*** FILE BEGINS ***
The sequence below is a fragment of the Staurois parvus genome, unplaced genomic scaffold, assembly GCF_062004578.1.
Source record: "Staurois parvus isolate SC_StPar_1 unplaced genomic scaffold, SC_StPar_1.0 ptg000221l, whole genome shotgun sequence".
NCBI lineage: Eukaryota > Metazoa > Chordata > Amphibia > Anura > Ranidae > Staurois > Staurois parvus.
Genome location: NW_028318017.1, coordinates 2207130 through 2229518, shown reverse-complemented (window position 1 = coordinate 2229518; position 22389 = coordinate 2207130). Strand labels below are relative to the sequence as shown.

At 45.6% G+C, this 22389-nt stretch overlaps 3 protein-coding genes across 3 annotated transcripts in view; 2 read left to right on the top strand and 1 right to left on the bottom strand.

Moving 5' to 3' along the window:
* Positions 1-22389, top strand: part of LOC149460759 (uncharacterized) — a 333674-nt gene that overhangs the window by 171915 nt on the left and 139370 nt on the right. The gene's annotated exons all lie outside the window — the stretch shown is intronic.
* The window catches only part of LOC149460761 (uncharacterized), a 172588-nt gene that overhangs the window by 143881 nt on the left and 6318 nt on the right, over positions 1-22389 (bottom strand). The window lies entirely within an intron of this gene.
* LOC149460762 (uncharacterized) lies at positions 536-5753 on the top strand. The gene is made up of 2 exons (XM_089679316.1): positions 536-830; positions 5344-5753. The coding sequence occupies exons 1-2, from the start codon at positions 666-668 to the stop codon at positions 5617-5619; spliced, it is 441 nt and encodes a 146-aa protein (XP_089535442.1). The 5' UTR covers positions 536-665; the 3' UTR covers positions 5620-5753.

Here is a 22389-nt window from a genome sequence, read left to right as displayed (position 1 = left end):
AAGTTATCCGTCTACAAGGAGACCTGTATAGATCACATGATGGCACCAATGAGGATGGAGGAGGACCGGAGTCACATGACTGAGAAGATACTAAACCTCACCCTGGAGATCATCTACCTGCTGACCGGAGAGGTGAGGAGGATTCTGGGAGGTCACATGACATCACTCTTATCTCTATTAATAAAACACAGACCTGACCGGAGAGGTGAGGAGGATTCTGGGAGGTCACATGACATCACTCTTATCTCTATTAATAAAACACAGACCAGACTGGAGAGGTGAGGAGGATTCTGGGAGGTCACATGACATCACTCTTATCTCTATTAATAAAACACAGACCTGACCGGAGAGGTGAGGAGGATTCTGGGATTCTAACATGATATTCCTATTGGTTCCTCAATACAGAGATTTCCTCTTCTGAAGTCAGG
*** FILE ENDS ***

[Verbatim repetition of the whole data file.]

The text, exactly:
The sequence below is a fragment of the Staurois parvus genome, unplaced genomic scaffold, assembly GCF_062004578.1.
Source record: "Staurois parvus isolate SC_StPar_1 unplaced genomic scaffold, SC_StPar_1.0 ptg000221l, whole genome shotgun sequence".
NCBI lineage: Eukaryota > Metazoa > Chordata > Amphibia > Anura > Ranidae > Staurois > Staurois parvus.
Genome location: NW_028318017.1, coordinates 2207130 through 2229518, shown reverse-complemented (window position 1 = coordinate 2229518; position 22389 = coordinate 2207130). Strand labels below are relative to the sequence as shown.

At 45.6% G+C, this 22389-nt stretch overlaps 3 protein-coding genes across 3 annotated transcripts in view; 2 read left to right on the top strand and 1 right to left on the bottom strand.

Moving 5' to 3' along the window:
* Positions 1-22389, top strand: part of LOC149460759 (uncharacterized) — a 333674-nt gene that overhangs the window by 171915 nt on the left and 139370 nt on the right. The gene's annotated exons all lie outside the window — the stretch shown is intronic.
* The window catches only part of LOC149460761 (uncharacterized), a 172588-nt gene that overhangs the window by 143881 nt on the left and 6318 nt on the right, over positions 1-22389 (bottom strand). The window lies entirely within an intron of this gene.
* LOC149460762 (uncharacterized) lies at positions 536-5753 on the top strand. The gene is made up of 2 exons (XM_089679316.1): positions 536-830; positions 5344-5753. The coding sequence occupies exons 1-2, from the start codon at positions 666-668 to the stop codon at positions 5617-5619; spliced, it is 441 nt and encodes a 146-aa protein (XP_089535442.1). The 5' UTR covers positions 536-665; the 3' UTR covers positions 5620-5753.

Here is a 22389-nt window from a genome sequence, read left to right as displayed (position 1 = left end):
AAGTTATCCGTCTACAAGGAGACCTGTATAGATCACATGATGGCACCAATGAGGATGGAGGAGGACCGGAGTCACATGACTGAGAAGATACTAAACCTCACCCTGGAGATCATCTACCTGCTGACCGGAGAGGTGAGGAGGATTCTGGGAGGTCACATGACATCACTCTTATCTCTATTAATAAAACACAGACCTGACCGGAGAGGTGAGGAGGATTCTGGGAGGTCACATGACATCACTCTTATCTCTATTAATAAAACACAGACCAGACTGGAGAGGTGAGGAGGATTCTGGGAGGTCACATGACATCACTCTTATCTCTATTAATAAAACACAGACCTGACCGGAGAGGTGAGGAGGATTCTGGGATTCTAACATGATATTCCTATTGGTTCCTCAATACAGAGATTTCCTCTTCTGAAGTCAGG